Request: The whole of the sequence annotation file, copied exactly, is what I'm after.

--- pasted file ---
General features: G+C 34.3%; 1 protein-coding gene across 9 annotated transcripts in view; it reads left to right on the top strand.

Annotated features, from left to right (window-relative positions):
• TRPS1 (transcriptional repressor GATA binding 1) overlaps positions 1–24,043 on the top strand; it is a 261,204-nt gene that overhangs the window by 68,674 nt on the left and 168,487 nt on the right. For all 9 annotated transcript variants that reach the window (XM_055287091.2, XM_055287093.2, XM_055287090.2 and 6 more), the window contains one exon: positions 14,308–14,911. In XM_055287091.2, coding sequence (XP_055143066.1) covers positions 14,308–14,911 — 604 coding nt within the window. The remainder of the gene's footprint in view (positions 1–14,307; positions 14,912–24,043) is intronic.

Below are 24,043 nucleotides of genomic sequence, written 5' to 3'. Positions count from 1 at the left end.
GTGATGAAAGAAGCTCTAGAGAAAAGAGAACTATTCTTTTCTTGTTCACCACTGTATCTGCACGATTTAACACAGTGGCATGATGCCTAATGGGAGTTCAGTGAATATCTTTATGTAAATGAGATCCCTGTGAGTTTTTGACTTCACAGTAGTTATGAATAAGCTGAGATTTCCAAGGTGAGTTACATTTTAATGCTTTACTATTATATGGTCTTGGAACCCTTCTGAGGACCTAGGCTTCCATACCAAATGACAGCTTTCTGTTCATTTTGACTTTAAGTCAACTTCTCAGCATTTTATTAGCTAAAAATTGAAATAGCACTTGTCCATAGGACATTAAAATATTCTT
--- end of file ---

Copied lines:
General features: G+C 34.3%; 1 protein-coding gene across 9 annotated transcripts in view; it reads left to right on the top strand.

Annotated features, from left to right (window-relative positions):
• TRPS1 (transcriptional repressor GATA binding 1) overlaps positions 1–24,043 on the top strand; it is a 261,204-nt gene that overhangs the window by 68,674 nt on the left and 168,487 nt on the right. For all 9 annotated transcript variants that reach the window (XM_055287091.2, XM_055287093.2, XM_055287090.2 and 6 more), the window contains one exon: positions 14,308–14,911. In XM_055287091.2, coding sequence (XP_055143066.1) covers positions 14,308–14,911 — 604 coding nt within the window. The remainder of the gene's footprint in view (positions 1–14,307; positions 14,912–24,043) is intronic.

Below are 24,043 nucleotides of genomic sequence, written 5' to 3'. Positions count from 1 at the left end.
GTGATGAAAGAAGCTCTAGAGAAAAGAGAACTATTCTTTTCTTGTTCACCACTGTATCTGCACGATTTAACACAGTGGCATGATGCCTAATGGGAGTTCAGTGAATATCTTTATGTAAATGAGATCCCTGTGAGTTTTTGACTTCACAGTAGTTATGAATAAGCTGAGATTTCCAAGGTGAGTTACATTTTAATGCTTTACTATTATATGGTCTTGGAACCCTTCTGAGGACCTAGGCTTCCATACCAAATGACAGCTTTCTGTTCATTTTGACTTTAAGTCAACTTCTCAGCATTTTATTAGCTAAAAATTGAAATAGCACTTGTCCATAGGACATTAAAATATTCTT